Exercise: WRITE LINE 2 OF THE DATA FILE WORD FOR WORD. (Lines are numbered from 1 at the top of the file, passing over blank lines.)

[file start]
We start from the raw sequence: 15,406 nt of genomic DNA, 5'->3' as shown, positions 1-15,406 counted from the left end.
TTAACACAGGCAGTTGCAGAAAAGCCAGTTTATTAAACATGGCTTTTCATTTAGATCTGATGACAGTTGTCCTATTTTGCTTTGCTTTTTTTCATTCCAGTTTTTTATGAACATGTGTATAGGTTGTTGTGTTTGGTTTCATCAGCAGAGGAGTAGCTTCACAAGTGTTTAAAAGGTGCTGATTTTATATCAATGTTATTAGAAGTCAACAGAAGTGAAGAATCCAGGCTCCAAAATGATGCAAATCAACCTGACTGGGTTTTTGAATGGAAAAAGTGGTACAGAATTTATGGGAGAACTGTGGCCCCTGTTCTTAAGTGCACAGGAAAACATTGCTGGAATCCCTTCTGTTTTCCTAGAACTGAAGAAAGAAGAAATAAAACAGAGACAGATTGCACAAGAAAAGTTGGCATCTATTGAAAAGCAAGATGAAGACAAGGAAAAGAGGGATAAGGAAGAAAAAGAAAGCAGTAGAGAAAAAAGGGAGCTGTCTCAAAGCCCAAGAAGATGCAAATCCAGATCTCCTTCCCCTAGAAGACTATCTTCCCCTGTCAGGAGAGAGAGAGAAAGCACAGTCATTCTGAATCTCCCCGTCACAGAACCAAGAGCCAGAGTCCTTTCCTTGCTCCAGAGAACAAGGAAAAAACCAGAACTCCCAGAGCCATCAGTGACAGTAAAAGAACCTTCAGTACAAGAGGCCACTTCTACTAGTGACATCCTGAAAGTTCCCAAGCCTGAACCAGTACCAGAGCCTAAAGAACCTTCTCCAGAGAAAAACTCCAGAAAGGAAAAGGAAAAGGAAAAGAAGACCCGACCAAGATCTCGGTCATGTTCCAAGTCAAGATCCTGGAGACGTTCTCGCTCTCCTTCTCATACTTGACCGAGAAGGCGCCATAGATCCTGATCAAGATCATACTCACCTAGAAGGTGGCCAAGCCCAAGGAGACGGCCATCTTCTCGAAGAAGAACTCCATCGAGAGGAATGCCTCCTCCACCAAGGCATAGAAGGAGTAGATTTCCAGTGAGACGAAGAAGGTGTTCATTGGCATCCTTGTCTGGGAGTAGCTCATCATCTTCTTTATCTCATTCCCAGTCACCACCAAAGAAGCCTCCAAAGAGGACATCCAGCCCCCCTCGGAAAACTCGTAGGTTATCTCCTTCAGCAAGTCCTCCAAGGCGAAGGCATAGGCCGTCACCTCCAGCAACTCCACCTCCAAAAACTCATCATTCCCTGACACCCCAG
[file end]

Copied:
TTAACACAGGCAGTTGCAGAAAAGCCAGTTTATTAAACATGGCTTTTCATTTAGATCTGATGACAGTTGTCCTATTTTGCTTTGCTTTTTTTCATTCCAGTTTTTTATGAACATGTGTATAGGTTGTTGTGTTTGGTTTCATCAGCAGAGGAGTAGCTTCACAAGTGTTTAAAAGGTGCTGATTTTATATCAATGTTATTAGAAGTCAACAGAAGTGAAGAATCCAGGCTCCAAAATGATGCAAATCAACCTGACTGGGTTTTTGAATGGAAAAAGTGGTACAGAATTTATGGGAGAACTGTGGCCCCTGTTCTTAAGTGCACAGGAAAACATTGCTGGAATCCCTTCTGTTTTCCTAGAACTGAAGAAAGAAGAAATAAAACAGAGACAGATTGCACAAGAAAAGTTGGCATCTATTGAAAAGCAAGATGAAGACAAGGAAAAGAGGGATAAGGAAGAAAAAGAAAGCAGTAGAGAAAAAAGGGAGCTGTCTCAAAGCCCAAGAAGATGCAAATCCAGATCTCCTTCCCCTAGAAGACTATCTTCCCCTGTCAGGAGAGAGAGAGAAAGCACAGTCATTCTGAATCTCCCCGTCACAGAACCAAGAGCCAGAGTCCTTTCCTTGCTCCAGAGAACAAGGAAAAAACCAGAACTCCCAGAGCCATCAGTGACAGTAAAAGAACCTTCAGTACAAGAGGCCACTTCTACTAGTGACATCCTGAAAGTTCCCAAGCCTGAACCAGTACCAGAGCCTAAAGAACCTTCTCCAGAGAAAAACTCCAGAAAGGAAAAGGAAAAGGAAAAGAAGACCCGACCAAGATCTCGGTCATGTTCCAAGTCAAGATCCTGGAGACGTTCTCGCTCTCCTTCTCATACTTGACCGAGAAGGCGCCATAGATCCTGATCAAGATCATACTCACCTAGAAGGTGGCCAAGCCCAAGGAGACGGCCATCTTCTCGAAGAAGAACTCCATCGAGAGGAATGCCTCCTCCACCAAGGCATAGAAGGAGTAGATTTCCAGTGAGACGAAGAAGGTGTTCATTGGCATCCTTGTCTGGGAGTAGCTCATCATCTTCTTTATCTCATTCCCAGTCACCACCAAAGAAGCCTCCAAAGAGGACATCCAGCCCCCCTCGGAAAACTCGTAGGTTATCTCCTTCAGCAAGTCCTCCAAGGCGAAGGCATAGGCCGTCACCTCCAGCAACTCCACCTCCAAAAACTCATCATTCCCTGACACCCCAG